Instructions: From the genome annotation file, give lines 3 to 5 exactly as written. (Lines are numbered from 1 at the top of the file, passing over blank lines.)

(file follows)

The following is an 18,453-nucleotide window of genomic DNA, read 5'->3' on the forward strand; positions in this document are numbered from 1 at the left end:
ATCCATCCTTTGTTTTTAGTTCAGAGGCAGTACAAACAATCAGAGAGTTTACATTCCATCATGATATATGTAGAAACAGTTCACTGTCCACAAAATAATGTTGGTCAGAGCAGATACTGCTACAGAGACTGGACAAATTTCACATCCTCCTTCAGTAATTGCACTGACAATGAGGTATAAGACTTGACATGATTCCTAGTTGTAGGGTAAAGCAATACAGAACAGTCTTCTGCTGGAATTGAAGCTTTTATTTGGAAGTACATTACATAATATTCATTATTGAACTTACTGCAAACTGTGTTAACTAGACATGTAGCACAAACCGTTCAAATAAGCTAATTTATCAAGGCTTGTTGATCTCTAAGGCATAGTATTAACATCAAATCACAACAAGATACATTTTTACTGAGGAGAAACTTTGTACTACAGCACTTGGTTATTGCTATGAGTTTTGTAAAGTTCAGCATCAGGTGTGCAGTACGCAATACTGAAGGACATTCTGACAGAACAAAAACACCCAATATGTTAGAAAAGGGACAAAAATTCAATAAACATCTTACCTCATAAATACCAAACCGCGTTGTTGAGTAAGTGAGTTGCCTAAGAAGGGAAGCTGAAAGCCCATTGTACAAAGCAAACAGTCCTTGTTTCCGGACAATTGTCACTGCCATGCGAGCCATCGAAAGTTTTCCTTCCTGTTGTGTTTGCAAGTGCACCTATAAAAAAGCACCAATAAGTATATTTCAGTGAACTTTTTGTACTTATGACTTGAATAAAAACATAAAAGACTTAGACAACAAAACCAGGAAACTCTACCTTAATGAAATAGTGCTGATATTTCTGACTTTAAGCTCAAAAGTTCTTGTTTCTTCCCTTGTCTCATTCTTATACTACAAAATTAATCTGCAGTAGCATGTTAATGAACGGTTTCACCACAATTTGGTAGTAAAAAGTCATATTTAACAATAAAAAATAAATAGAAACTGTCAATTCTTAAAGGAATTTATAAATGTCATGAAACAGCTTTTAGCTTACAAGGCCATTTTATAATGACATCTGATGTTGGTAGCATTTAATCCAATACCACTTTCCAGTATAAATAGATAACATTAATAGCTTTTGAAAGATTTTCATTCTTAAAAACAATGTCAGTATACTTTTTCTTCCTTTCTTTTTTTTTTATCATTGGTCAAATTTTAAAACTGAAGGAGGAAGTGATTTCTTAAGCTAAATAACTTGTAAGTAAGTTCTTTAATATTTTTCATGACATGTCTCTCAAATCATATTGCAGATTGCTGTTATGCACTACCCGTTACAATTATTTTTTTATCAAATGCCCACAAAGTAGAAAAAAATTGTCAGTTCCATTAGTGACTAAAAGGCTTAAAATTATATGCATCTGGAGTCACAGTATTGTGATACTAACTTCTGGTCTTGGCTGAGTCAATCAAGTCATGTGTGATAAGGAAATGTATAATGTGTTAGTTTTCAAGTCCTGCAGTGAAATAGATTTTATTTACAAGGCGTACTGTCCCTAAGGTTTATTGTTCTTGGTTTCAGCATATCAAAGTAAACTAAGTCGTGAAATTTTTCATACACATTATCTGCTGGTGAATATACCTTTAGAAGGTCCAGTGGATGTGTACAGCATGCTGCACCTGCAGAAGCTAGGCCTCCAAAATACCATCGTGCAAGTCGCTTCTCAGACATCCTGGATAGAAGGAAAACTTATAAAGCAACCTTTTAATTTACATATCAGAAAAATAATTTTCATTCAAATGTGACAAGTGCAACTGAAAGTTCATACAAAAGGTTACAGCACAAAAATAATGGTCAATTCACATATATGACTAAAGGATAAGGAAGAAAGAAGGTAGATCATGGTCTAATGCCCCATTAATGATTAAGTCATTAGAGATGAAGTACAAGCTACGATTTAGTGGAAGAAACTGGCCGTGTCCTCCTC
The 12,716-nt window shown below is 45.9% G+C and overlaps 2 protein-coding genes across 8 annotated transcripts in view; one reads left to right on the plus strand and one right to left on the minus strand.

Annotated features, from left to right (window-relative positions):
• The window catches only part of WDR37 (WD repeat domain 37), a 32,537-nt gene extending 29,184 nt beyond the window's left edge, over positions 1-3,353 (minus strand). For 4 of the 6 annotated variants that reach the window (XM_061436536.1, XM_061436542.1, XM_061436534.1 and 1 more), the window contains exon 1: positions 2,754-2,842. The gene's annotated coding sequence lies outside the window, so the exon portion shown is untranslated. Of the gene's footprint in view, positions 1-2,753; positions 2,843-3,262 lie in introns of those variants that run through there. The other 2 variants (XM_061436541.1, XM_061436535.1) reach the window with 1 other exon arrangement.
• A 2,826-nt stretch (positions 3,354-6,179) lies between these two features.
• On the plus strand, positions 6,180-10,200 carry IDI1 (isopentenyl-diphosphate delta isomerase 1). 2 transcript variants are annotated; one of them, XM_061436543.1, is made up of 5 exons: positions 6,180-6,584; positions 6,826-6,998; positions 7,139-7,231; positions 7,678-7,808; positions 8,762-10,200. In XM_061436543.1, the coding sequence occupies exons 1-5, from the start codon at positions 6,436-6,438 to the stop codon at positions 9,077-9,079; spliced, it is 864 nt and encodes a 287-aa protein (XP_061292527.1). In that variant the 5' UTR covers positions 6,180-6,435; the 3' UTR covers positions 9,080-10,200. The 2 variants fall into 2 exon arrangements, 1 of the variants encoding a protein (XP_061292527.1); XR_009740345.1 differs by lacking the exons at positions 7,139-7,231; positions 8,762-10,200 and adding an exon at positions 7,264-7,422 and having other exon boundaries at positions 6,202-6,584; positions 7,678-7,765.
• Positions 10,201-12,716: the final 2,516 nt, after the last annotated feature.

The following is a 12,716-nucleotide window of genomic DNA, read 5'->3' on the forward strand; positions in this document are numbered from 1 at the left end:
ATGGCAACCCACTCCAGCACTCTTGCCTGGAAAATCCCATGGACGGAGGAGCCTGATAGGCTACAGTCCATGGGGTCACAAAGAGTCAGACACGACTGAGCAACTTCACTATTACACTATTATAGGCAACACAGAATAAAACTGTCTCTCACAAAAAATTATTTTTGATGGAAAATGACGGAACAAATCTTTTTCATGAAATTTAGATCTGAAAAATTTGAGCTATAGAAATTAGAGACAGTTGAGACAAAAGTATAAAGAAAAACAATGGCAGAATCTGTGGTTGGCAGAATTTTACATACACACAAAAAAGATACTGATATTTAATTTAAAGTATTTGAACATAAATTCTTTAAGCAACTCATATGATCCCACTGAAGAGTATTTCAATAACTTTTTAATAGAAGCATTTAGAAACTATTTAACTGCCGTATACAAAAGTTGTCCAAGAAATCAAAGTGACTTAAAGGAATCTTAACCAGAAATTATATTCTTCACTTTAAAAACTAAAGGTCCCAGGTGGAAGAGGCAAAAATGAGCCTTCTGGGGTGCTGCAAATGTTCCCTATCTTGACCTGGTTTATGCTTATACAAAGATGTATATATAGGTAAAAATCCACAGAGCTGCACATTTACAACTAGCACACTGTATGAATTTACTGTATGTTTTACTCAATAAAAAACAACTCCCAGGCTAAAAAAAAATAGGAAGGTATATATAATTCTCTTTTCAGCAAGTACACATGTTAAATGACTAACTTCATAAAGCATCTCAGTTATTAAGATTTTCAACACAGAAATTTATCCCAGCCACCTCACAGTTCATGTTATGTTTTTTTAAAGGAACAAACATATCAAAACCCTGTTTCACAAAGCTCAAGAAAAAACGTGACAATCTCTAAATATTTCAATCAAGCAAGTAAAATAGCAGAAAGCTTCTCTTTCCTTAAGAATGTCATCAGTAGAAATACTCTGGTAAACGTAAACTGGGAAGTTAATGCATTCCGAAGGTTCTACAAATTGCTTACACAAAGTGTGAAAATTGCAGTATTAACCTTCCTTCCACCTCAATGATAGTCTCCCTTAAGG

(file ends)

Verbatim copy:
The 12,716-nt window shown below is 45.9% G+C and overlaps 2 protein-coding genes across 8 annotated transcripts in view; one reads left to right on the plus strand and one right to left on the minus strand.

Annotated features, from left to right (window-relative positions):
• The window catches only part of WDR37 (WD repeat domain 37), a 32,537-nt gene extending 29,184 nt beyond the window's left edge, over positions 1-3,353 (minus strand). For 4 of the 6 annotated variants that reach the window (XM_061436536.1, XM_061436542.1, XM_061436534.1 and 1 more), the window contains exon 1: positions 2,754-2,842. The gene's annotated coding sequence lies outside the window, so the exon portion shown is untranslated. Of the gene's footprint in view, positions 1-2,753; positions 2,843-3,262 lie in introns of those variants that run through there. The other 2 variants (XM_061436541.1, XM_061436535.1) reach the window with 1 other exon arrangement.